VANCOUVER -- B.C. health officials announced another 873 cases of COVID-19 on Tuesday as the number of confirmed infections involving variants of concern topped 5,000.

In a joint written statement, provincial health officer Dr. Bonnie Henry and B.C. Health Minister Adrian Dix revealed there are now 5,221 identified cases of the B.1.1.7, P.1 and B.1.351 variants, 258 of which remain active.

Due to an unspecified data issue that prevented officials from sharing weekend variant numbers on Monday, the government hasn't provided an update on variants of concern since last week, when there were 4,111 confirmed cases.

During her last COVID-19 briefing, Henry indicated "we are at approximately 50 per cent of cases across the province who now have one of the variants."

The vast majority of B.C.'s variant cases involve the faster-spreading B.1.1.7 variant associated with the U.K., though the province also has 1,529 cases of the P.1 variant associated with Brazil – which has caused some international epidemiologists to sound the alarm, given research that suggests its mutations may impact the efficacy of some vaccines.

Henry and Dix also announced two more deaths related to COVID-19. The province has now recorded a total of 113,702 cases and 1,515 fatalities since the start of the pandemic.

B.C.'s number of active cases dropped to 9,756 – down from 9,937 on Monday – and the province's rolling weekly average dipped from a record high of 1,129 cases per day down to 1,102.

The number of COVID-19 patients in intensive care also fell from a record of 121 down to 116, though the overall number of coronavirus hospitalizations increased to 377. That's just a few patients shy of the provincial high of 381 hospitalizations reported on Jan. 6.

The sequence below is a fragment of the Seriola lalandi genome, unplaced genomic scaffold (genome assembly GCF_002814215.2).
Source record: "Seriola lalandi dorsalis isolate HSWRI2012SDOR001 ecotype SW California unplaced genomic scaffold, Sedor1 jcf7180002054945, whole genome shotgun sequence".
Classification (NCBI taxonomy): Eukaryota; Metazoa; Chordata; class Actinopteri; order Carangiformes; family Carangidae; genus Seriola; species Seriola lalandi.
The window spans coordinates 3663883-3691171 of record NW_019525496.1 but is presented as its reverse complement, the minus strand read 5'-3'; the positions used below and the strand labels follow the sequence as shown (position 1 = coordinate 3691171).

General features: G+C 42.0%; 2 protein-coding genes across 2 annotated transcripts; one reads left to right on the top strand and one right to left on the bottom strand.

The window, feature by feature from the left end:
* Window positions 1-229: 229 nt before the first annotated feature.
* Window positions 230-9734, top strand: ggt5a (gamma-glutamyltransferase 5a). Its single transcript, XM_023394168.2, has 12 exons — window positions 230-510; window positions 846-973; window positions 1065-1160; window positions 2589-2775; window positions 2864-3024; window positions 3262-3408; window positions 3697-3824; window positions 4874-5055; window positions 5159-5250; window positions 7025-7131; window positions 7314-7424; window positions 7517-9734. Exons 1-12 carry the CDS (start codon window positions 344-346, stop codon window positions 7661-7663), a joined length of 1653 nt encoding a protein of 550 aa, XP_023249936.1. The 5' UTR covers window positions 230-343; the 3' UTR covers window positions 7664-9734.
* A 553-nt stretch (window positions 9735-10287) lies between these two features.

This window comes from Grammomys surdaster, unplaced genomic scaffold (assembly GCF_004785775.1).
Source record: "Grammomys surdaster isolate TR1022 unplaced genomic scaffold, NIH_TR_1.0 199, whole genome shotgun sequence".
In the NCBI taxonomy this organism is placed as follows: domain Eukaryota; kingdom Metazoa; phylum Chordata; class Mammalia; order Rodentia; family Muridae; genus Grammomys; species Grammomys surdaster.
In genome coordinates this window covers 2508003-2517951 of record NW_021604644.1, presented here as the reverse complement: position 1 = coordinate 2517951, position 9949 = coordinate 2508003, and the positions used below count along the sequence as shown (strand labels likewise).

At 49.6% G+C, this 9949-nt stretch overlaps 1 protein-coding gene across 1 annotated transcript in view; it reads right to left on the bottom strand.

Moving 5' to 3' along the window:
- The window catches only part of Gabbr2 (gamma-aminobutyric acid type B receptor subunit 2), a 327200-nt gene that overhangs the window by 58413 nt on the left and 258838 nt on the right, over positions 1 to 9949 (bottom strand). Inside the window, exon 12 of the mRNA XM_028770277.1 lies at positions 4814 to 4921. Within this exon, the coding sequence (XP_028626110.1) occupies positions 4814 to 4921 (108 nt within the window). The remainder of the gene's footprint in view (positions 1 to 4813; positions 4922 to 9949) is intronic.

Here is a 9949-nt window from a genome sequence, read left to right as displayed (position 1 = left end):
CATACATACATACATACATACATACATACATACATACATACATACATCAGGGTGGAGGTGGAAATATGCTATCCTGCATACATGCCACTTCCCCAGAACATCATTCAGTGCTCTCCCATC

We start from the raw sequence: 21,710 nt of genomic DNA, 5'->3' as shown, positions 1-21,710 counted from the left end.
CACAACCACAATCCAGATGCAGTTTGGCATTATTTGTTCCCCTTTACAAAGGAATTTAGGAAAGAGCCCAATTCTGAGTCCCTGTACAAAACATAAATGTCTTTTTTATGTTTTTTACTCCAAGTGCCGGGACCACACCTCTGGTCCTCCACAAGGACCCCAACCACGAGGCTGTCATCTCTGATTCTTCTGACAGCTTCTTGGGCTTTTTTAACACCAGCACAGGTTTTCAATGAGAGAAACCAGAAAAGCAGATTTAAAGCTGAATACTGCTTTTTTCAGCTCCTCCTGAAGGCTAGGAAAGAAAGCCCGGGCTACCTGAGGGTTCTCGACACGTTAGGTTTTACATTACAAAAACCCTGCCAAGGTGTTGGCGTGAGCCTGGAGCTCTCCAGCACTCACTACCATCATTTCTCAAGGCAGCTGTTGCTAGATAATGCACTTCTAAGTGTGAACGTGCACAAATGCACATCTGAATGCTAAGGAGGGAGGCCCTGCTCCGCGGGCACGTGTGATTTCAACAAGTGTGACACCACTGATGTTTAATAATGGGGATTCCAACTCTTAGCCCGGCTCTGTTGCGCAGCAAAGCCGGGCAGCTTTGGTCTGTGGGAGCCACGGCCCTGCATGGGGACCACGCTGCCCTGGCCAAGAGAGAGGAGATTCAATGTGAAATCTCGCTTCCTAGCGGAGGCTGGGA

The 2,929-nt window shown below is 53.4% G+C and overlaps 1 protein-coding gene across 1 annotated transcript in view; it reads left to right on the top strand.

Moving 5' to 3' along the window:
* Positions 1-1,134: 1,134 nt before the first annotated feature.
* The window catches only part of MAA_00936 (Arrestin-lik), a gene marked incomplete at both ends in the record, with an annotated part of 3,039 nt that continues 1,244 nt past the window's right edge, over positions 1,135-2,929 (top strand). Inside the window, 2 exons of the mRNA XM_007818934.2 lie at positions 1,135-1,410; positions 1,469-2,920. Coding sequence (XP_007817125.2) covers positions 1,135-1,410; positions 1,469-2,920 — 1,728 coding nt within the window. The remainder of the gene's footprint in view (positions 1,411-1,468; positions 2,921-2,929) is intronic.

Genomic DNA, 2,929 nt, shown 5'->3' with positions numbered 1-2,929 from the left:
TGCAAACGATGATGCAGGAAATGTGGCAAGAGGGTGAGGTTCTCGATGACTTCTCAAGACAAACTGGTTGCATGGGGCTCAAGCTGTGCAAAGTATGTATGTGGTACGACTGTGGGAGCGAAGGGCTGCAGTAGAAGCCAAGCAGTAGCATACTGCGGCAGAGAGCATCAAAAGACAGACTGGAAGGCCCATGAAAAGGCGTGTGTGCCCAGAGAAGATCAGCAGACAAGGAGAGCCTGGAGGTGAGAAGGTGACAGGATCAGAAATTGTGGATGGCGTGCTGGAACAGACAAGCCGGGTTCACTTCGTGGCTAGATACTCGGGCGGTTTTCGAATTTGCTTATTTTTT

The increasing toll on B.C.'s health-care facilities recently forced the government to divert some staff away from surgery rooms, resulting in a handful of delayed operations.

Health workers have also administered another 36,892 doses of vaccine since the last update, for a provincial total of 1,148,993 doses of the Pfizer-BioNTech, Moderna and AstraZeneca vaccines.

That includes 1,051,208 first doses – enough to protect nearly 21 per cent of B.C.'s population – and 87,785 second doses.

Earlier on Tuesday, Canada reports its first case of blood clotting linked to the AstraZeneca vaccine, in a Quebec woman. Extremely rare instances of blood clotting have been reported previously in other parts of the world, prompting B.C. officials to put the use of AstraZeneca on hold for anyone under the age of 55 while they await further guidance.

Health officials have continued to stress that COVID-19 vaccines are safe, and that their benefits far outweigh their risks. Henry has previously noted that the risk of blood clotting related to catching the novel coronavirus is significantly higher than that associated with any of the vaccines.

Asked about the AstraZeneca vaccine on Tuesday, B.C. Premier John Horgan said he would have "no hesitation whatsoever" if given the chance to receive the shot. Horgan said he has yet to be immunized because he's waiting his turn.

Anyone who is 65 and older, Indigenous peoples 18 and over, are anyone who has received a letter deeming them "clinically extremely vulnerable" are currently eligible to be vaccinated in B.C. People 55-65 can also book appointments to received AstraZeneca through pharmacies across the province.

In addition, health officials have been mass-vaccinating COVID-19 hotspots and workplaces that have had challenging outbreaks in the hopes of getting the province's rate of transmission under control – including by offering vaccine to everyone living in Whistler.

"We are systematically working through the immunization of our first responders, school staff and child care workers in these communities, and in the coming weeks will expand into more communities as vaccine supplies allow," Henry and Dix said.

“We are also steadily progressing through our age-based program, because we know it is those who are older who are most likely to have severe illness requiring care in hospital."